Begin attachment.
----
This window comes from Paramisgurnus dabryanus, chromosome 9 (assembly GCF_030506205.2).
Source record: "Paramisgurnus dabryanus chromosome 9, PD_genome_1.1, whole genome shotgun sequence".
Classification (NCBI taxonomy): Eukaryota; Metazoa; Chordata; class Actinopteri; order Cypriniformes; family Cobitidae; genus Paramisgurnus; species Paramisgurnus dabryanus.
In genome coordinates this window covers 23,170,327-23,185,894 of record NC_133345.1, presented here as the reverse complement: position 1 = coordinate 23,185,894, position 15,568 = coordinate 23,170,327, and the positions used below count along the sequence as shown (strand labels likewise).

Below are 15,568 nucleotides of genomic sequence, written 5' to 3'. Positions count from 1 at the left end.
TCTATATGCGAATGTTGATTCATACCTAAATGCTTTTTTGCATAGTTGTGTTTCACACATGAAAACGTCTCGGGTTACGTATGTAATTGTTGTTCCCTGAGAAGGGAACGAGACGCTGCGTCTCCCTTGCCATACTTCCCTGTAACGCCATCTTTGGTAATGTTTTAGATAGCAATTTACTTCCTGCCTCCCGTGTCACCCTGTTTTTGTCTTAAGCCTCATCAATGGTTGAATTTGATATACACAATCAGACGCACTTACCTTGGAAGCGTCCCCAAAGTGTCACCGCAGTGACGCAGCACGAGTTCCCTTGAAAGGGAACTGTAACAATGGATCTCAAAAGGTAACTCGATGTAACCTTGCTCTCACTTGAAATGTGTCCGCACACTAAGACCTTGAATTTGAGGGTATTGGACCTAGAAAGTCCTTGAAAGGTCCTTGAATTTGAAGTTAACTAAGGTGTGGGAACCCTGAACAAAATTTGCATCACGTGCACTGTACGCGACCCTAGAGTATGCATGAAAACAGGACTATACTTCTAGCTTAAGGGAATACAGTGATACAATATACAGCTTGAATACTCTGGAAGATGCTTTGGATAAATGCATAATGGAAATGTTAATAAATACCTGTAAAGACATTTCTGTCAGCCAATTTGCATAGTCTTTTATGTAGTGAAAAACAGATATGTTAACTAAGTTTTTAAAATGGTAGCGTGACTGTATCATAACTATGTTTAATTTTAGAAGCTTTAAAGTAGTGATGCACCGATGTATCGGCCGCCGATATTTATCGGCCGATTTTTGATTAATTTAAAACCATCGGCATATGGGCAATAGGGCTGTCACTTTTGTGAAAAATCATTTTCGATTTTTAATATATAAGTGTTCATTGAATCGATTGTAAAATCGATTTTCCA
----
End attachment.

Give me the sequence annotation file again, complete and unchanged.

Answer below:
This window comes from Paramisgurnus dabryanus, chromosome 9 (assembly GCF_030506205.2).
Source record: "Paramisgurnus dabryanus chromosome 9, PD_genome_1.1, whole genome shotgun sequence".
Classification (NCBI taxonomy): Eukaryota; Metazoa; Chordata; class Actinopteri; order Cypriniformes; family Cobitidae; genus Paramisgurnus; species Paramisgurnus dabryanus.
In genome coordinates this window covers 23,170,327-23,185,894 of record NC_133345.1, presented here as the reverse complement: position 1 = coordinate 23,185,894, position 15,568 = coordinate 23,170,327, and the positions used below count along the sequence as shown (strand labels likewise).

Below are 15,568 nucleotides of genomic sequence, written 5' to 3'. Positions count from 1 at the left end.
TCTATATGCGAATGTTGATTCATACCTAAATGCTTTTTTGCATAGTTGTGTTTCACACATGAAAACGTCTCGGGTTACGTATGTAATTGTTGTTCCCTGAGAAGGGAACGAGACGCTGCGTCTCCCTTGCCATACTTCCCTGTAACGCCATCTTTGGTAATGTTTTAGATAGCAATTTACTTCCTGCCTCCCGTGTCACCCTGTTTTTGTCTTAAGCCTCATCAATGGTTGAATTTGATATACACAATCAGACGCACTTACCTTGGAAGCGTCCCCAAAGTGTCACCGCAGTGACGCAGCACGAGTTCCCTTGAAAGGGAACTGTAACAATGGATCTCAAAAGGTAACTCGATGTAACCTTGCTCTCACTTGAAATGTGTCCGCACACTAAGACCTTGAATTTGAGGGTATTGGACCTAGAAAGTCCTTGAAAGGTCCTTGAATTTGAAGTTAACTAAGGTGTGGGAACCCTGAACAAAATTTGCATCACGTGCACTGTACGCGACCCTAGAGTATGCATGAAAACAGGACTATACTTCTAGCTTAAGGGAATACAGTGATACAATATACAGCTTGAATACTCTGGAAGATGCTTTGGATAAATGCATAATGGAAATGTTAATAAATACCTGTAAAGACATTTCTGTCAGCCAATTTGCATAGTCTTTTATGTAGTGAAAAACAGATATGTTAACTAAGTTTTTAAAATGGTAGCGTGACTGTATCATAACTATGTTTAATTTTAGAAGCTTTAAAGTAGTGATGCACCGATGTATCGGCCGCCGATATTTATCGGCCGATTTTTGATTAATTTAAAACCATCGGCATATGGGCAATAGGGCTGTCACTTTTGTGAAAAATCATTTTCGATTTTTAATATATAAGTGTTCATTGAATCGATTGTAAAATCGATTTTCCA